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In William Blake’s Lambeth

March 10, 2023
by the gentle author





Glad Day in Lambeth

If you wish to visit William Blake’s Lambeth, just turn left outside Waterloo Station, walk through the market in Lower Marsh, cross Westminster Bridge Rd and follow Carlisle Lane under the railway arches. Here beneath the main line into London was once the house and garden, where William & Catherine Blake were pleased to sit naked in their apple tree.

Yet in recent years, William Blake has returned to Lambeth. Within the railway arches leading off Carlisle Lane, a large gallery of mosaics based upon his designs has been installed, evoking his fiery visions in the place where he conjured them. Ten years work by hundreds of local people have resulted in dozens of finely-wrought mosaics bringing Blake’s images into the public realm, among the warehouses and factories where they may be discovered by the passerby, just as he might have wished. Trains rumble overhead with a thunderous clamour that shakes the ancient brickwork and cars roar through these dripping arches, creating a dramatic and atmospheric environment in which to contemplate his extraordinary imagination.

On the south side of the arches is Hercules Rd, site of the William Blake Estate today, where he lived between 1790 and 1800 at 13 Hercules Buildings, a three-storey terrace house demolished in 1917. Blake passed ten productive and formative years on the south bank, that he recalled as ‘Lambeth’s vale where Jerusalem’s foundations began.’ By contrast with Westminster where he grew up, Lambeth was almost rural two hundred years ago and he enjoyed a garden with a fig tree that overlooked the grounds of the bishop’s palace. This natural element persists in the attractively secluded Archbishop’s Park on the north side of the arches in the former palace grounds.

To enter these sonorous old arches that span the urban and pastoral is to discover the resonant echo chamber of one of the greatest English poetic imaginations. When I visited I found myself alone at the heart of Lambeth yet in the presence of William Blake, and it is an experience I recommend to my readers.

‘There is a grain of sand in Lambeth that Satan cannot find”

These mosaics were created by South Bank Mosaics which is now The London School of Mosaic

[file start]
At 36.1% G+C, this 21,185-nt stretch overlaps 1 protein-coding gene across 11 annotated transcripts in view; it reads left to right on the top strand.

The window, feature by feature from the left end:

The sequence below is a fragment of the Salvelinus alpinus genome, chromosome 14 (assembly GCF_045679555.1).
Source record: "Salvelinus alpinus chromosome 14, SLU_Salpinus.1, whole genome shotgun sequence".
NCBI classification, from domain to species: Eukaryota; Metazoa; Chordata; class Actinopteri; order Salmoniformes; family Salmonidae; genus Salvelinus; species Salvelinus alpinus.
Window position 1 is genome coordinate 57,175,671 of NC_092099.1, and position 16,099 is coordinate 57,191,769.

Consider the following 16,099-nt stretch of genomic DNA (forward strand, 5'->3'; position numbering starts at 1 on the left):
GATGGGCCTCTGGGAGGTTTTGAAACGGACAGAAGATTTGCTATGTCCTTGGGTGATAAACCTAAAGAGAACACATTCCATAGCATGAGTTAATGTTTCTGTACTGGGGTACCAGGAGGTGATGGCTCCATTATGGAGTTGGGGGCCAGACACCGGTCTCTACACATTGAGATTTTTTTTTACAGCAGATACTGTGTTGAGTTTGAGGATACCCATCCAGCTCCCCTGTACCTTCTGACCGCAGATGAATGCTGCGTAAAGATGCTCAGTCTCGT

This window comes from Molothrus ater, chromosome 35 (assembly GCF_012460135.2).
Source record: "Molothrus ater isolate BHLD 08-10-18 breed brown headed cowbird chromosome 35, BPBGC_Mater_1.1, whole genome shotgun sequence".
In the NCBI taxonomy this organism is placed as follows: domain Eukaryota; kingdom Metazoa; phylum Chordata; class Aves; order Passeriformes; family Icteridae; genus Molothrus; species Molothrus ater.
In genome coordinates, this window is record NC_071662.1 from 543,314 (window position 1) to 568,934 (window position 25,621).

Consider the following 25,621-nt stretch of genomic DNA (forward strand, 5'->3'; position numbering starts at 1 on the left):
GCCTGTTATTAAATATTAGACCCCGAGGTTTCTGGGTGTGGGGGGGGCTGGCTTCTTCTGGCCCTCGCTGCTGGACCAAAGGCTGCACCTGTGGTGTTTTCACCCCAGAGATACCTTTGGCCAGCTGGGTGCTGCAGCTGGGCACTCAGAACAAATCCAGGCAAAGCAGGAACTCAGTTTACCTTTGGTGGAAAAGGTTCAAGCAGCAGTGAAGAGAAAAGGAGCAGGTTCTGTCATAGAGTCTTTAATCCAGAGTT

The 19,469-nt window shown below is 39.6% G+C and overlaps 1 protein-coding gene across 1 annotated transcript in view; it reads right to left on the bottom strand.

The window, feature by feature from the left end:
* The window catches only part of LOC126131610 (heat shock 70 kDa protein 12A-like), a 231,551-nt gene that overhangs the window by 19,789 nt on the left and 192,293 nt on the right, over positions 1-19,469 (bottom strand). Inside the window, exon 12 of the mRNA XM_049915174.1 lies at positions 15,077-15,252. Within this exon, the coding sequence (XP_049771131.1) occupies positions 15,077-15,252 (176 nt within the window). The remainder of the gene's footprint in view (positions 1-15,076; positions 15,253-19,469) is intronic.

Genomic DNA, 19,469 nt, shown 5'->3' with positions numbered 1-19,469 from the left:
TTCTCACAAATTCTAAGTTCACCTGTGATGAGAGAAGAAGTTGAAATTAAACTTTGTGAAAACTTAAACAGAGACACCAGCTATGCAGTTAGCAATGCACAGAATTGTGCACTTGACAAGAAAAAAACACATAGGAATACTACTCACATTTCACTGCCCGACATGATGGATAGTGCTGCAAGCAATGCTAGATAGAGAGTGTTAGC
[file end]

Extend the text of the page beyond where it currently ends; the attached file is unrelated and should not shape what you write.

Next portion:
You may also like to take a look

The Songs of Innocence

The Songs of Experience

3 Responses leave one →
  1. March 10, 2023

    Quite extraordinary and incredible. This is the sort of marvel that, unless you knew it existed, you would not seek but might just stumble across. The beauty of the mosaics contrasts well with the tiled walls and urban grime. I don’t think anyone would be sitting naked in any apple trees today though – far too cold! Thanks GA for another hidden gem.

  2. Betsy Barker permalink
    March 10, 2023

    How utterly wonderful and astonishing. Thank you for sharing such as these for those of us unable now to discover them ourselves.
    Cheers, Betsy xx

  3. Pauline Taylor permalink
    March 10, 2023

    Thank you for sharing these, so many of my ancestors lived in Lambeth but I have only visited once. My great grandmother was born in a house that overlooked the Archbishop’s garden and a much earlier ancestor was responsible for organizing an Archishop’s funeral at the Archbishop’s request. I believe that that archbishop is one of those whose coffins were recently found in a long lost crypt underneath St Mary Lambeth. A story that I think William Blake would have been able to illustrate as the photo of the coffins in the crypt is very macabre and one that sent shivers down my back as I pondered the thought that my ancestor may have placed that mitre on that coffin !!

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